When they enter the classroom, they should enter with a clear heart and mind to teach the young children. The teachers’ core business is teaching.

The classroom is the teachers’ theatre of dreams.

There are many passionate and dynamic vibrant teachers in schools who go the extra mile to teach children.

They give themselves like a burning candle to illuminate the lives of their charges.

But at the same time there are the deadwood teachers who bring the teaching service a bad name.

Though their numbers are small, installing CCTVs in classrooms will curb abuse and check the teaching and learning experience of children.

The CCTV recordings can be viewed for teacher evaluation.

Classroom observations of a teacher’s lesson by the head teacher, senior assistants and subject panel heads can have its pros and cons.

If the teacher is informed of the observation, the teacher will prepare a wonderful lesson to showcase to the observers.

An impromptu observation can result in authentic, trustworthy and genuine evaluation of a teacher who is hard working.

For a balanced, fair and transparent evaluation of teachers, all classrooms should be equipped with a CCTV which would record the teaching and learning mode in the classroom.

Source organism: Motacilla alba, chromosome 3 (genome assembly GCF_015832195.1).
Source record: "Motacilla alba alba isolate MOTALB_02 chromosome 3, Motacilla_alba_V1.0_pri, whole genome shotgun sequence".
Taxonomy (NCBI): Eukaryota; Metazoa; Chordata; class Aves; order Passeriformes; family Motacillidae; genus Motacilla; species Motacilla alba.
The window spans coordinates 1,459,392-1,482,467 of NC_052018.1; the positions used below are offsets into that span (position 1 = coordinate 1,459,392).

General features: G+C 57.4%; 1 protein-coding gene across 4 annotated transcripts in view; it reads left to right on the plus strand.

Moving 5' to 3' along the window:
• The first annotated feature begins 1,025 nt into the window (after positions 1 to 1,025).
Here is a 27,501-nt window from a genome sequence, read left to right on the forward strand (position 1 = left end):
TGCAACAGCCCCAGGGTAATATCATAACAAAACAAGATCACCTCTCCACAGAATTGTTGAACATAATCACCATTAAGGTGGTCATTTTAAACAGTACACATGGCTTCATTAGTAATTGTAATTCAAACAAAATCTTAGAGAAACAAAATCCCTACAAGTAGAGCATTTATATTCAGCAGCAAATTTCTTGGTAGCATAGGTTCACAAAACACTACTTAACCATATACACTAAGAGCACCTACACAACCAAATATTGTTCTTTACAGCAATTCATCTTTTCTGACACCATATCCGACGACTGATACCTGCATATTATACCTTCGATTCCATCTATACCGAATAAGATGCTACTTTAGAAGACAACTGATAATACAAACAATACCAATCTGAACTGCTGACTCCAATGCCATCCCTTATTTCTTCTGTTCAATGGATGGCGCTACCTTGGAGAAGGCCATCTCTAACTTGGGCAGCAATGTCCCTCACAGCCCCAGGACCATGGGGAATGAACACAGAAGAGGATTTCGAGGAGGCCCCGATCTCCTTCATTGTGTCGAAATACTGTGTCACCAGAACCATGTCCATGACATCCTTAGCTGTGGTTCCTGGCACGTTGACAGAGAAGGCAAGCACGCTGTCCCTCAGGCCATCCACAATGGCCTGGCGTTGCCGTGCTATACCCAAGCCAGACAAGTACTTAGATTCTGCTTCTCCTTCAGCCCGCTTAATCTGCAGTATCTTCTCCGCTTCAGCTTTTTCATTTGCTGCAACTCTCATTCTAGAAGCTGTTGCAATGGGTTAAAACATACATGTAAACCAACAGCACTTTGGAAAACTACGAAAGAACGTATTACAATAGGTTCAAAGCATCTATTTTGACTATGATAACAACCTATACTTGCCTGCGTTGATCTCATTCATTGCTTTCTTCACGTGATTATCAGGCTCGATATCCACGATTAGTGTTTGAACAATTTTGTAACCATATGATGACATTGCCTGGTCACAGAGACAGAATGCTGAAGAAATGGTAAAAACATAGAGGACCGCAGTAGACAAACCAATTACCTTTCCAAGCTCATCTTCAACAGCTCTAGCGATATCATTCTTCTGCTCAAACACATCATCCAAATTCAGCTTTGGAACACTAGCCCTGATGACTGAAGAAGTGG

CCTVs in classrooms would not only raise the standard of teaching and learning to a higher level but also solve a lot of disciplinary problems in the classroom.

The teacher’s core business is teaching and that should be the ultimate criterion to determine the teacher’s performance index.

The teacher’s competence and knowledge of the subject matter can be gauged from observing the teacher’s lesson.

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Machines taking over our jobs? Academics weigh in on the issue.

Friday, December 1st, 2017

THE World Economic Forum’s warning that five million jobs could disappear in five years because of advances in technology sounds like robots are taking over the world.

In a report published early 2016, the WEF said that developments in artificial intelligence, robotics and biotechnology would disrupt the business world in a similar way to previous industrial revolutions, with administrative and white collar office jobs most at risk, according to a CNN report.

New skill sets that are relevant in the Fourth Industrial Revolution were explored at the forum, as it looked at how disruptive technology has impacted the higher education industry and traditional fields like law, medicine, science, business, finance, accounting and construction.

The roundtable was attended by Management Development Institute of Singapore (Malaysia campus) CEO Prof Datuk Dr Syed Ahmad Hussein, Newcastle University Medicine Malaysia provost-CEO Prof Roger Barton, University of Reading Malaysia provost Prof Tony Downes, Iskandar Investment Berhad president-CEO Datuk Khairil Anwar Ahmad, University of Southampton Malaysia interim CEO Prof Peter Smith, and Raffles University Iskandar president Prof Dr Graeme Britton. Star Media Group editor-in-chief Datuk Leanne Goh was the moderator.